GIIGNL sets framework for reporting on GHG-neutral LNG cargoes
The International Group of LNG Importers (GIIGNL) has launched a framework for a consistent approach and transparent reporting on GHG emissions neutral LNG cargoes.
GIIGNL says this is a comprehensive framework for a consistent industry approach to declaring greenhouse gas neutral LNG cargoes. This came because the practice of declaring LNG cargoes ‘carbon neutral’ is increasing.
The document’s official name is ‘Monitoring, Reporting, and Verification (MRV) and GHG (Greenhouse Gas) Neutral Framework‘. It is a part of a collective industry movement to account for and reduce GHG emissions associated with LNG.
The framework promotes verified and consistent quantification of GHG emissions across the entire value chain; from extraction of natural gas, liquefaction, shipping, regasification to final consumption.
Significantly, it creates a transparent practice to declare GHG-neutral cargoes through an independently verified Cargo Statement. It sets out both emissions and offsets.
GIIGNL promotes avoiding and reducing emissions where possible. Also, if offset, it can compensate for residual emissions that you cannot otherwise reduce or avoid.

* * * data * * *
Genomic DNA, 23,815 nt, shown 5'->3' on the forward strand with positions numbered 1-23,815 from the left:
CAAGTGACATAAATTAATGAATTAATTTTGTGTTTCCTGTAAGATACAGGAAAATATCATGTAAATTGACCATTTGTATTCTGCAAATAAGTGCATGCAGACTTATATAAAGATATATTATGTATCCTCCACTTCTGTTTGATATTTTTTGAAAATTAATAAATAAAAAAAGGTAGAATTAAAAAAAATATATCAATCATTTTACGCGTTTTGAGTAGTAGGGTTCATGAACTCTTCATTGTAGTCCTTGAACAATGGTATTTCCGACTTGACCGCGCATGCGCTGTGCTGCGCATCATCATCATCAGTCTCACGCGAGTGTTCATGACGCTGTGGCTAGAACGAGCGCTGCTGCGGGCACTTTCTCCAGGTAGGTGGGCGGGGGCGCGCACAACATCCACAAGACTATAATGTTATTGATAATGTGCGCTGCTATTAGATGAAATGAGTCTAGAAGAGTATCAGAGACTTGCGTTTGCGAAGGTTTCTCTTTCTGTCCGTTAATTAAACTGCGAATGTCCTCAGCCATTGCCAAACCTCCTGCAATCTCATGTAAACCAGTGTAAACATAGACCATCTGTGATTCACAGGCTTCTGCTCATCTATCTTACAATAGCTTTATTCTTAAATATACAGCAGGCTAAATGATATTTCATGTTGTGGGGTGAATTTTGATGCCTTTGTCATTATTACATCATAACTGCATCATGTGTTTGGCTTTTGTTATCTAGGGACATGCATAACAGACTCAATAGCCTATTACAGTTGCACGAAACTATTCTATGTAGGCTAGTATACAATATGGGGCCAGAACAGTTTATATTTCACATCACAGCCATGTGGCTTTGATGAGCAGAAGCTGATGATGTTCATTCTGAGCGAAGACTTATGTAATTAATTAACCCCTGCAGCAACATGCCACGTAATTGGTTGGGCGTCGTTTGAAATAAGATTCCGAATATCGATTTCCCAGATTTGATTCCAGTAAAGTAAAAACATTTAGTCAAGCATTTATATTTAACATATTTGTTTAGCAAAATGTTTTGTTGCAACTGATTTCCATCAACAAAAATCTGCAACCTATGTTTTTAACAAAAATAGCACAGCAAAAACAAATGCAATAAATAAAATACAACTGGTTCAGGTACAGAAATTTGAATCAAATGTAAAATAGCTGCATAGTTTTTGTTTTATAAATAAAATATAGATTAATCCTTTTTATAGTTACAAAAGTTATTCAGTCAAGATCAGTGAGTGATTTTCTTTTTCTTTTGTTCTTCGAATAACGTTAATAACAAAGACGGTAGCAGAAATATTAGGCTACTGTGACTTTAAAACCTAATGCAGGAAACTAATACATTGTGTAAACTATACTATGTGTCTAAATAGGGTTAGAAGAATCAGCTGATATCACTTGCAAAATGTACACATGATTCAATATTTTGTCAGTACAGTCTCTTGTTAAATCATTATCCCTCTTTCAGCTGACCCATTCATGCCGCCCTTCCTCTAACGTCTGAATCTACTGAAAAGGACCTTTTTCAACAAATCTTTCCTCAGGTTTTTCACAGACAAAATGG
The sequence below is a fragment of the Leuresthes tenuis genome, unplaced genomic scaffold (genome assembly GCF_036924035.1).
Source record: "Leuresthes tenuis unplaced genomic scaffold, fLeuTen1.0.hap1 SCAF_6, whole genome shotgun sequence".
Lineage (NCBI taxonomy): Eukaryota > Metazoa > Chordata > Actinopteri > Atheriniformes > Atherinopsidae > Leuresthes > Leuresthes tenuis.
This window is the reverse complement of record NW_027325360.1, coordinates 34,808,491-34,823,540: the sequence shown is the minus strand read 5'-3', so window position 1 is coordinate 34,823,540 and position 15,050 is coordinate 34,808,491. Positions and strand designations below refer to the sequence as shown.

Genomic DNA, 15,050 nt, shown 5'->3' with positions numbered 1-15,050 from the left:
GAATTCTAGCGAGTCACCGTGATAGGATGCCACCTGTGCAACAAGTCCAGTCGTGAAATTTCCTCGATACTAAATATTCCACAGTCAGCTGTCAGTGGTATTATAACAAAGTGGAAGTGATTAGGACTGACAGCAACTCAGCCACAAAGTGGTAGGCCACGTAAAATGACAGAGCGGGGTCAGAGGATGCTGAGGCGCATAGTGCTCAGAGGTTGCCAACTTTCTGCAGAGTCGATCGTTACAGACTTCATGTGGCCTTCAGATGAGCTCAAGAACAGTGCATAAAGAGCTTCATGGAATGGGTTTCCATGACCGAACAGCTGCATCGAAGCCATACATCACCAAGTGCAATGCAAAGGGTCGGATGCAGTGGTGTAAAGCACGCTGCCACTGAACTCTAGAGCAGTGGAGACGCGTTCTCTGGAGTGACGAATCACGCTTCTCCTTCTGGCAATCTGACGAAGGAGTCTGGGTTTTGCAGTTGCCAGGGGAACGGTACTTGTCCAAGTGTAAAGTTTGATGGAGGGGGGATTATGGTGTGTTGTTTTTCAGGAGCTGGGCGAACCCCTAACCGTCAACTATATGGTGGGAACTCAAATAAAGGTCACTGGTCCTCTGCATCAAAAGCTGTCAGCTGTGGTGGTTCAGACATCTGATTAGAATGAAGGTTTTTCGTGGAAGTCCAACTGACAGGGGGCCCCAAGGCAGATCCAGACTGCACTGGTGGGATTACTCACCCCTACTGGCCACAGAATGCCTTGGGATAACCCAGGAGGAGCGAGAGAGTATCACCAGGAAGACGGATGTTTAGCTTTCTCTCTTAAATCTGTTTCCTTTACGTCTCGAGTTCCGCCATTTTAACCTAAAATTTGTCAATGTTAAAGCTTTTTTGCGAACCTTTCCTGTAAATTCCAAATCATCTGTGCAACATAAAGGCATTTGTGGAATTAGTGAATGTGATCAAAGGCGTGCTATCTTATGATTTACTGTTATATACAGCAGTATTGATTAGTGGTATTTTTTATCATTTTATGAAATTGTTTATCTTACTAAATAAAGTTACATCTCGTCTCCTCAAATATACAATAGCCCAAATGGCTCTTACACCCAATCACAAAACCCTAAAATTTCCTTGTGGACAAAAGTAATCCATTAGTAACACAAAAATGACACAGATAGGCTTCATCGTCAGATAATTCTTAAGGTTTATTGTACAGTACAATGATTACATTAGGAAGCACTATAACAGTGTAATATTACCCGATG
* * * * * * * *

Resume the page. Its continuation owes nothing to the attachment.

GIIGNL members comment on Framework
“Alongside reducing and offsetting overall emissions, it is our intention that the Framework assists the industry in demonstrating greater transparency,” said the president of GIIGNL, Jean Abiteboul.
Steve Hill, executive vice president, Shell Energy, is also GIIGNL regional vice president for Americas.“We are keen to start the groundwork on applying this framework to deliver a test ‘GHG neutral’ LNG cargo as defined by the Framework.”
Michiaki Hirose, chairperson of Tokyo Gas and GIIGNL regional vice president for Asia pointed out that “while corporate strategies to reach GHG neutrality may differ from one company to another, the industry expects to achieve GHG reductions throughout the LNG value chain.”
Dan Brouillette, president of Sempra Infrastructure and member of the GIIGNL executive committee explained: “The tools and pathways provided within the Framework will help LNG organisations create clear and reliable GHG emissions reporting that can be independently verified, supporting them to make good on their climate commitments.”
GIIGNL says it recognises the importance of reducing methane emissions. The Framework requires that they are reported separately in the Cargo Statement, alongside all seven Kyoto Protocol GHGs.
Moreover, the use of the term ‘GHG Neutral’ represents a full life cycle footprint across the entire cargo value chain.
The Framework does not seek to replace any established standards and methodologies for GHG emissions calculation, footprint determination and offsetting.
Finally, it says it integrates established internationally agreed standards and methodologies; and provides additional criteria for assessing and reporting GHG emissions associated with the specific case of an LNG cargo.